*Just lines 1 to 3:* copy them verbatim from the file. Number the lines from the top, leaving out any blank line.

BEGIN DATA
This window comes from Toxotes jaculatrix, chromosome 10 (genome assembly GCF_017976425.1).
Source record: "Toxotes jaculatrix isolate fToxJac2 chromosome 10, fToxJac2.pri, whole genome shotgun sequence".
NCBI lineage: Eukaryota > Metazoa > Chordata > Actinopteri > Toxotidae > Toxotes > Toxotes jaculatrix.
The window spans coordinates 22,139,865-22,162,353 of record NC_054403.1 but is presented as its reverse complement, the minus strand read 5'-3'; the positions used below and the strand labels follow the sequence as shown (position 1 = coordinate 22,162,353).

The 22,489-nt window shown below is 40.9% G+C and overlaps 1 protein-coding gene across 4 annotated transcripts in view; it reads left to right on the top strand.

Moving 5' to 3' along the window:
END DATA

This window comes from Toxotes jaculatrix, chromosome 10 (genome assembly GCF_017976425.1).
Source record: "Toxotes jaculatrix isolate fToxJac2 chromosome 10, fToxJac2.pri, whole genome shotgun sequence".
NCBI lineage: Eukaryota > Metazoa > Chordata > Actinopteri > Toxotidae > Toxotes > Toxotes jaculatrix.